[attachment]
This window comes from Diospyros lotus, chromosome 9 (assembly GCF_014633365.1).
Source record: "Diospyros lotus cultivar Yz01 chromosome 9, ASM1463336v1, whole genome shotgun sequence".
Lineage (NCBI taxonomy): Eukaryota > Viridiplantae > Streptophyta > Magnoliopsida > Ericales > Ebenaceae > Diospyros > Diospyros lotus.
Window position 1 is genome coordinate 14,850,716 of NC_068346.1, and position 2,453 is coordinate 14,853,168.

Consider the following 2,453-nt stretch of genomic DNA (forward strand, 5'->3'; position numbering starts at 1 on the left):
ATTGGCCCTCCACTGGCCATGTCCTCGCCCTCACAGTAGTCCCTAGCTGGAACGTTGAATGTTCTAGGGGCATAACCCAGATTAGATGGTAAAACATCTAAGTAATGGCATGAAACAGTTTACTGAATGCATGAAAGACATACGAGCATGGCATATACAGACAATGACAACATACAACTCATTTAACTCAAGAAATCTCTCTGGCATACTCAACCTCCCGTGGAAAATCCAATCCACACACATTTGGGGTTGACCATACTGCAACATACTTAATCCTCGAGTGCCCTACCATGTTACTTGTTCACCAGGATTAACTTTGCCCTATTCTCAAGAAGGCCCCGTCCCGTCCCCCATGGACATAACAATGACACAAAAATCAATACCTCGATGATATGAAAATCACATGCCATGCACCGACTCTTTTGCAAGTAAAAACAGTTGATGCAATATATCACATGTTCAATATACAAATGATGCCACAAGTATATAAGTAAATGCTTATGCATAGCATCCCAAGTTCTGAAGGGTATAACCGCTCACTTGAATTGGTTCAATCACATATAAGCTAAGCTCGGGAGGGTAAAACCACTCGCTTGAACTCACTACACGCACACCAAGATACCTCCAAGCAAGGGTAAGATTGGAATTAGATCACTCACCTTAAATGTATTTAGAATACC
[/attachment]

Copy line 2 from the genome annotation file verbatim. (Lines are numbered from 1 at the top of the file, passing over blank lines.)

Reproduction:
Source record: "Diospyros lotus cultivar Yz01 chromosome 9, ASM1463336v1, whole genome shotgun sequence".